The long-term goals of my research are to understand the cellular and molecular mechanisms of fertilization in eukaryotic cells. Our laboratory uses fertilization of the biflagellated alga Chlamydomonas as a model system. Chlamydomonas gametes of opposite sexes (mt+ and mt-) are endowed with adhesion and signal transduction molecules in their flagella. When mt+ and mt- gametes are mixed together they adhere to each other by their flagella adhesion molecules, thereby a signaling pathway within the flagella that ultimately triggers cellular responses that render the gametes able to fuse to form a zygote (the equivalent of a fertilized egg in multicellular organisms).
Because of discoveries in Chlamydomonas, we now appreciate that almost every cell in our body possesses a cilium (the primary cilium; cilia and flagella are equivalent organelles) that serves as an organizing center for detecting and responding to extracellular cues. Many important developmental and homeostatic processes in vertebrates depend on cilium-generated signaling, including the Sonic Hedgehog pathway, regulation of proliferation and organization of epithelial cells, and regulation of body weight.
At present, three research problems are under investigation in my laboratory:
Cilium-generated signaling: Recently we showed that the intraflagellar transport (IFT) machinery, which all cells use to assemble and maintain their cilia and flagella, is also essential for signaling within flagella. We are taking advantage of the ease of carrying out molecular biological, biochemical, and genetic studies in Chlamydomonas to dissect the molecular relationships between the IFT machinery and the components of the flagellar-adhesion induced signaling pathway.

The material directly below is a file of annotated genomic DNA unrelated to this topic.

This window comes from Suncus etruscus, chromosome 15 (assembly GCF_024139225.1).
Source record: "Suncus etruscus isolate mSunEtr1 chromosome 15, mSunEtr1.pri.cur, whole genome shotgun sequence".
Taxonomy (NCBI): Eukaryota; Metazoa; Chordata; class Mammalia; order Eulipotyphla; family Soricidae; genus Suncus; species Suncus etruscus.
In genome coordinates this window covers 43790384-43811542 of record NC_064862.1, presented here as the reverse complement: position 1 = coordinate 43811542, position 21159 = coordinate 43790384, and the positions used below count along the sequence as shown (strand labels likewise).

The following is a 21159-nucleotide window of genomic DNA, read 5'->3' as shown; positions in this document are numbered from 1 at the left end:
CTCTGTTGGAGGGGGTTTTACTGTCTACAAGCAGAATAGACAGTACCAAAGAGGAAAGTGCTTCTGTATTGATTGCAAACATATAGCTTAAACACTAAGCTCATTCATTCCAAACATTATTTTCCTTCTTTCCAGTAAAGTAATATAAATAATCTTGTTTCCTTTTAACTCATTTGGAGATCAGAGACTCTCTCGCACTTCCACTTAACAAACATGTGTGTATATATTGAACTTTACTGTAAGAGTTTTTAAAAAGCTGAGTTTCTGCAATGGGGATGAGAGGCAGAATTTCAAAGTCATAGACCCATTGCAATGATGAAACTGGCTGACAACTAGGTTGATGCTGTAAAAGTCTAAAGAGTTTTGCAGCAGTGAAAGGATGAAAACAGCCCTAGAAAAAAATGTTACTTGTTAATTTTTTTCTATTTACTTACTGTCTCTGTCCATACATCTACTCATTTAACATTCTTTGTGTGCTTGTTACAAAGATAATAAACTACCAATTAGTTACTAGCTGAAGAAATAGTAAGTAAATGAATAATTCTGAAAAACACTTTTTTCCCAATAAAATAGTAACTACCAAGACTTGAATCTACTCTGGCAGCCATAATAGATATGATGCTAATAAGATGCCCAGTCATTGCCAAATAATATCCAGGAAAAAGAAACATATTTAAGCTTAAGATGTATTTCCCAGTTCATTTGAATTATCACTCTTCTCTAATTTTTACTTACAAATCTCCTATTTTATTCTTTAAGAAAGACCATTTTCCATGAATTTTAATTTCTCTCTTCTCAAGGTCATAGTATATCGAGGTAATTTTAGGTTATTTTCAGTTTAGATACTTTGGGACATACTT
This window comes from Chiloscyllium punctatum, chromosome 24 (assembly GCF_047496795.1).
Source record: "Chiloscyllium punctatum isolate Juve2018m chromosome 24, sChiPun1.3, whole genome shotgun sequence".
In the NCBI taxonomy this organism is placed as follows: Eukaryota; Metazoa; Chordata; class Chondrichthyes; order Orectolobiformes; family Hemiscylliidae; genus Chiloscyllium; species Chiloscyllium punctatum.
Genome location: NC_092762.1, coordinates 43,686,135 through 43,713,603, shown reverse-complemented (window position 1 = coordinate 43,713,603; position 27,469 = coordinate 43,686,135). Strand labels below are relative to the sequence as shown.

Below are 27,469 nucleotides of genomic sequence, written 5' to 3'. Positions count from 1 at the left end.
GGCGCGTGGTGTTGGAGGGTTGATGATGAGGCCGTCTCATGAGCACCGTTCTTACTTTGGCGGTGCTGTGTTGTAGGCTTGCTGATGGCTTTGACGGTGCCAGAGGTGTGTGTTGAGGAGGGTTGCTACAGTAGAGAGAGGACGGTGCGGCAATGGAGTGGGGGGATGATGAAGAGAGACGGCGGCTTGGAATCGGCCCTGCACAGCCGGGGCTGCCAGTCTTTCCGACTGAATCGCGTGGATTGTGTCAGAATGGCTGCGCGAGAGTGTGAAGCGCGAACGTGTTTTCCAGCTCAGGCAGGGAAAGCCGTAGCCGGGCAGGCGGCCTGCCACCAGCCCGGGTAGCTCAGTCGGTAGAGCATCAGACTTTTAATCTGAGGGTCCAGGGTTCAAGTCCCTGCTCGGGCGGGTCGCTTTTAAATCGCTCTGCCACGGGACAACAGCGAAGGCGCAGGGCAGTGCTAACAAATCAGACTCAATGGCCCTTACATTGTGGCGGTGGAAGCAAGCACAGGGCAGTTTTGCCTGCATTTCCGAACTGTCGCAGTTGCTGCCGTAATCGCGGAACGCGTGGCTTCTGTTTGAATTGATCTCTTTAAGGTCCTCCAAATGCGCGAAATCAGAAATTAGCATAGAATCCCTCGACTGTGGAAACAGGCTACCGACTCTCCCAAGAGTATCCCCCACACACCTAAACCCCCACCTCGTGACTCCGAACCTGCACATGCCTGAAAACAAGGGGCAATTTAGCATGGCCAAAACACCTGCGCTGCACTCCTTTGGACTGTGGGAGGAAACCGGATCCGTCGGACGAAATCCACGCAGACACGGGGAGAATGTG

Ciliary/flagellar shortening: Our studies have established that a Chlamydomonas member of the aurora family of protein kinases is an effector in a pathway for regulated flagellar disassembly, that the IFT machinery is regulated during flagellar shortening, and that a depolymerizing kinesin (Kinesin 13) is essential for flagellar length control and for flagellar shortening in Chlamydomonas. We are studying the interactions between the protein kinase, IFT components, and kinesin 13 to develop a coherent understanding of regulation of flagellar shortening.
Cell-cell fusion (and malaria transmission): Our recent studies on fusion of Chlamydomonas mt+ and mt- gametes have uncovered the broadly conserved principle that species-specific adhesion of fusogenic gamete membranes is governed by species-specific proteins, whereas the membrane fusion event that follows membrane adhesion is accomplished by a broadly conserved protein, HAP2. In a collaborative project with UK malaria researchers Robert Sinden and Oliver Billker we showed that HAP2 also is essential for mosquito transmission of malaria, and HAP2 has become a prime candidate for a transmission blocking vaccine. Currently, we are carrying out a molecular analysis of the functional domains of FUS1 (the species-specific membrane adhesion protein), and HAP2 (the protein essential for membrane fusion) and we are searching for their potential binding partners.